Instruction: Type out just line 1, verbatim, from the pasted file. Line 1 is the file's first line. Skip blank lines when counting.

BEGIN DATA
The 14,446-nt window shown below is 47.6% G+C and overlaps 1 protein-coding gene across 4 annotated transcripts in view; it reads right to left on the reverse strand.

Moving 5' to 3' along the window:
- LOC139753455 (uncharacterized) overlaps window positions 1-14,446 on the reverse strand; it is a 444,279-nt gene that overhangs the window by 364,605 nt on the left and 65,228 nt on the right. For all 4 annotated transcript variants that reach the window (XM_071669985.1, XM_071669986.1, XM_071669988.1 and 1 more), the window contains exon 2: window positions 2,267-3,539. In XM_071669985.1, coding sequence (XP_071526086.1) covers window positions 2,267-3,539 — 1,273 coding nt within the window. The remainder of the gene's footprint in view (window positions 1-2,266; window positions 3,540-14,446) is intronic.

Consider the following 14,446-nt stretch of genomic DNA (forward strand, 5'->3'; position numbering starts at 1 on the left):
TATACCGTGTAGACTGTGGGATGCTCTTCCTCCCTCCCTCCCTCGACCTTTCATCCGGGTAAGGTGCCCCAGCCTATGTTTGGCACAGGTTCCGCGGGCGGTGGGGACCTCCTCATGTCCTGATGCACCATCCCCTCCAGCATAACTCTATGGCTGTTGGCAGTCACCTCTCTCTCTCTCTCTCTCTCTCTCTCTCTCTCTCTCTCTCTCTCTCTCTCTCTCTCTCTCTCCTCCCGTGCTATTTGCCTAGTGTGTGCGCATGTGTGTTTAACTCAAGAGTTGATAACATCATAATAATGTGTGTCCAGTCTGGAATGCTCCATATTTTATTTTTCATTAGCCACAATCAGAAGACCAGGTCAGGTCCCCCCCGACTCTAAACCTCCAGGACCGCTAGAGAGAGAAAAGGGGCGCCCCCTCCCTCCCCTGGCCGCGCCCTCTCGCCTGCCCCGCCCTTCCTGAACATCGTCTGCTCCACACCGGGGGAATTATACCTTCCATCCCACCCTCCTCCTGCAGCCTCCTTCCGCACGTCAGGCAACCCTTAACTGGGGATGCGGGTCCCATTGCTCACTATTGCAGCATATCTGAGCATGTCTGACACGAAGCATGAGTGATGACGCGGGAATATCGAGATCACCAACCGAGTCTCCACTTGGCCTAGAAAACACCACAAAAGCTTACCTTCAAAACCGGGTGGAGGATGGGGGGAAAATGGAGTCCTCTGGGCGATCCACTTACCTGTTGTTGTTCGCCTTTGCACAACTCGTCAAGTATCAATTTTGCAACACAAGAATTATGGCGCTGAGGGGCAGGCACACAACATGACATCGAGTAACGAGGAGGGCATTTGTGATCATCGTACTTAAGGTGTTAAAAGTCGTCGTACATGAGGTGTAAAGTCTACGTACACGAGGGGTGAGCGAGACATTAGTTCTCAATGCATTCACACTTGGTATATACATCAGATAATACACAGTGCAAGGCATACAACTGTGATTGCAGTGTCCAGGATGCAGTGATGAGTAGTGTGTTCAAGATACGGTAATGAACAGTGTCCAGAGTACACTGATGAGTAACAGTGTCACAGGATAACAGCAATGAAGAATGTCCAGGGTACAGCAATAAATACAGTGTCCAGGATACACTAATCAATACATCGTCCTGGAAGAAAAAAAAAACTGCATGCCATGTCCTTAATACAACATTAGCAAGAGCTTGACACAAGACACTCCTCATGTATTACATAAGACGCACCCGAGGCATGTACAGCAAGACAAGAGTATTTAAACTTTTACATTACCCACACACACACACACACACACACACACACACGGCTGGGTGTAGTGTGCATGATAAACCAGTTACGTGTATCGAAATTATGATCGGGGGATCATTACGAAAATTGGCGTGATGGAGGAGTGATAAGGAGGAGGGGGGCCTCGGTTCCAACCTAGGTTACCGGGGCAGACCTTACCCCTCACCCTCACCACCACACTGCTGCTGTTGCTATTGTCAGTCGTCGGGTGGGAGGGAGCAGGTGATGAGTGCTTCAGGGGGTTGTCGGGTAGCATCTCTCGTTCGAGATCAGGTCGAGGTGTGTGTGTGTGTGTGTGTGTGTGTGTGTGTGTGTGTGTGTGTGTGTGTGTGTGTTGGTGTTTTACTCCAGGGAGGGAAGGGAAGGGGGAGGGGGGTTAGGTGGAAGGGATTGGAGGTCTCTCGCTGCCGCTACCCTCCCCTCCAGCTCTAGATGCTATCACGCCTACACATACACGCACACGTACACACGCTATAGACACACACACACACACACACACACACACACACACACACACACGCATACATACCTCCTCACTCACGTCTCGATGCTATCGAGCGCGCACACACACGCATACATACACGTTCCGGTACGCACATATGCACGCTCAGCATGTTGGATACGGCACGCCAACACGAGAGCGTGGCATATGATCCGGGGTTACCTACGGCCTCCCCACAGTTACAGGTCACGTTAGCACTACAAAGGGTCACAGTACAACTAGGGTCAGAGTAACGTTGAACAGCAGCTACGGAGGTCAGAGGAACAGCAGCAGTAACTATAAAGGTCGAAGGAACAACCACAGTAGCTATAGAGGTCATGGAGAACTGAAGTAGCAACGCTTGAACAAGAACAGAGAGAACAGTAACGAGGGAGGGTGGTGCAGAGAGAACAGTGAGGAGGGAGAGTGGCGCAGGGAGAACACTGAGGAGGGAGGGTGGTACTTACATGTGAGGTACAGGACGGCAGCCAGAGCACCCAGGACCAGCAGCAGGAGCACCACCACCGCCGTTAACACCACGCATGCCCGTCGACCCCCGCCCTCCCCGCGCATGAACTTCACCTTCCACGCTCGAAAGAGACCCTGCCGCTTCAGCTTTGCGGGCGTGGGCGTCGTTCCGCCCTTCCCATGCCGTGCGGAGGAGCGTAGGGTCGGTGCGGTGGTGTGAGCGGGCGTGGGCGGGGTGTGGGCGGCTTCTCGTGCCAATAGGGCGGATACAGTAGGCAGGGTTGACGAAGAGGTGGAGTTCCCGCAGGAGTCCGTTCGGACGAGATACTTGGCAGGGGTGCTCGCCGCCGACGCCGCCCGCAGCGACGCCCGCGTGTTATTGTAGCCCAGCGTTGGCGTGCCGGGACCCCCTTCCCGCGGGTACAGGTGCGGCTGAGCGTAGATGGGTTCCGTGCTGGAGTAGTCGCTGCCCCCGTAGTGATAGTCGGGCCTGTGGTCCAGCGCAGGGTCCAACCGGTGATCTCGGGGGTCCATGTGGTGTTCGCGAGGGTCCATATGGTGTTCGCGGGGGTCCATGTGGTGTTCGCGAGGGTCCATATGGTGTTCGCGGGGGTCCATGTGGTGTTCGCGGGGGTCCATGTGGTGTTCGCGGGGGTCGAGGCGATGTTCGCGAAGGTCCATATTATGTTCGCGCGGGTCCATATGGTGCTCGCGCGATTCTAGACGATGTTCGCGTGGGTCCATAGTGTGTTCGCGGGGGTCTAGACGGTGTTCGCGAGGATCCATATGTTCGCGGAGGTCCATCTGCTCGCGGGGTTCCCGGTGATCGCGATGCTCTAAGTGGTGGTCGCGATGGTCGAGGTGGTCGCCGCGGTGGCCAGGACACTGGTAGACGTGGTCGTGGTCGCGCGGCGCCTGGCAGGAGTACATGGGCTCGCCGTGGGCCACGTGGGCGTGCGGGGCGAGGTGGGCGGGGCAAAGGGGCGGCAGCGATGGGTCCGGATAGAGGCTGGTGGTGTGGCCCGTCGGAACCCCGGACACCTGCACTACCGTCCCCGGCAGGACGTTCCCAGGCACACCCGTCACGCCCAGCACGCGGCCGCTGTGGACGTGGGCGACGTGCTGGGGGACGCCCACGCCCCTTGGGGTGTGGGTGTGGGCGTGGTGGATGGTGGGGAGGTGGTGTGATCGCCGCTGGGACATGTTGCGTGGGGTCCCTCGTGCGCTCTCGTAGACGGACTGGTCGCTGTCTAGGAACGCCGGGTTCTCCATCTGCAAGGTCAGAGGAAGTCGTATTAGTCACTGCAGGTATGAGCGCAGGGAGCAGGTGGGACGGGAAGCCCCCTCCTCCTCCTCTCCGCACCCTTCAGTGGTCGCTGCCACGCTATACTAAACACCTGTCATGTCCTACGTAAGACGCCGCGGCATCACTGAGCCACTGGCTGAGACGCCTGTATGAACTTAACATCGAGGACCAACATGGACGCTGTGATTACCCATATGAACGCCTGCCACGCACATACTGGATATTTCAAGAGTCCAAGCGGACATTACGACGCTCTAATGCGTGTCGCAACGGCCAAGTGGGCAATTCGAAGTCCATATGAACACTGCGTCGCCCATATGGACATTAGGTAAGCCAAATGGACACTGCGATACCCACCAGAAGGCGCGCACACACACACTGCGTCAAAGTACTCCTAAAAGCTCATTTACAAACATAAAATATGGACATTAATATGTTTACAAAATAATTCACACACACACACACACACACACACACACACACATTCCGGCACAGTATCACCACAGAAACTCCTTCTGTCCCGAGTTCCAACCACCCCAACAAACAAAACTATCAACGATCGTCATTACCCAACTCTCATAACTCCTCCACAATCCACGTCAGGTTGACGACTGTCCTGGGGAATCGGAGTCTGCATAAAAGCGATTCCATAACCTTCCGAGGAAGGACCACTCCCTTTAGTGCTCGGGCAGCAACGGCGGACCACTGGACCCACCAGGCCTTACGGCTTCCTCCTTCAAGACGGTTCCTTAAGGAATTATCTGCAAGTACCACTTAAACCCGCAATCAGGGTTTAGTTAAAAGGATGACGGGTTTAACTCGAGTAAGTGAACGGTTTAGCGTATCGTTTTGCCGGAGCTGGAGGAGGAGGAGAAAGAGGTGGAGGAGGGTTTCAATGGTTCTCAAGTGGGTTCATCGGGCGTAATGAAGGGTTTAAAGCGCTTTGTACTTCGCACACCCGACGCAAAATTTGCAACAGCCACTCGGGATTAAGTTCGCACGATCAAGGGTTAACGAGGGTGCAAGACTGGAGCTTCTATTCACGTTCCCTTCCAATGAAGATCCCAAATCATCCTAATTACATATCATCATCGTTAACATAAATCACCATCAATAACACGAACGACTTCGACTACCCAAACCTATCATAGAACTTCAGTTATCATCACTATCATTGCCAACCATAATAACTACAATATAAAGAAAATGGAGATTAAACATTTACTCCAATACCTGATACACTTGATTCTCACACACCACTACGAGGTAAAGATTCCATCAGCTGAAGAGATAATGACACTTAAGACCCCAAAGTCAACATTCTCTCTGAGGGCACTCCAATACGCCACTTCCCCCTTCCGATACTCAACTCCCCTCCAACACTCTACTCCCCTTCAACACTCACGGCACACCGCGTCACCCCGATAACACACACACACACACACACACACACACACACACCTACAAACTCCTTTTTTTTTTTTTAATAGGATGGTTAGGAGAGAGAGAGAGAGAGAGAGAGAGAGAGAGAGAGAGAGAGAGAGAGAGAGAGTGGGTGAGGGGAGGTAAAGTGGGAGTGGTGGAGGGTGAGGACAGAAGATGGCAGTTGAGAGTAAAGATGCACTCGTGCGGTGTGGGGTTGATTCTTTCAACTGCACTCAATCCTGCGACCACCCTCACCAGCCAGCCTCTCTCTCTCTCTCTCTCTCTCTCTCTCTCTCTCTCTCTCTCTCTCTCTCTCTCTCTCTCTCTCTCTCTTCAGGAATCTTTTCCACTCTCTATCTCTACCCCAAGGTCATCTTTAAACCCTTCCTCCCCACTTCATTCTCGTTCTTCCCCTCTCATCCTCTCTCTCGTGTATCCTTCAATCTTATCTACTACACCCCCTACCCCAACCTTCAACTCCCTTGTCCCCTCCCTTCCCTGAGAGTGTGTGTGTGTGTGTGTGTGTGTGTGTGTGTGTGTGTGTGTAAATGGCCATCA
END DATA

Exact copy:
The 14,446-nt window shown below is 47.6% G+C and overlaps 1 protein-coding gene across 4 annotated transcripts in view; it reads right to left on the reverse strand.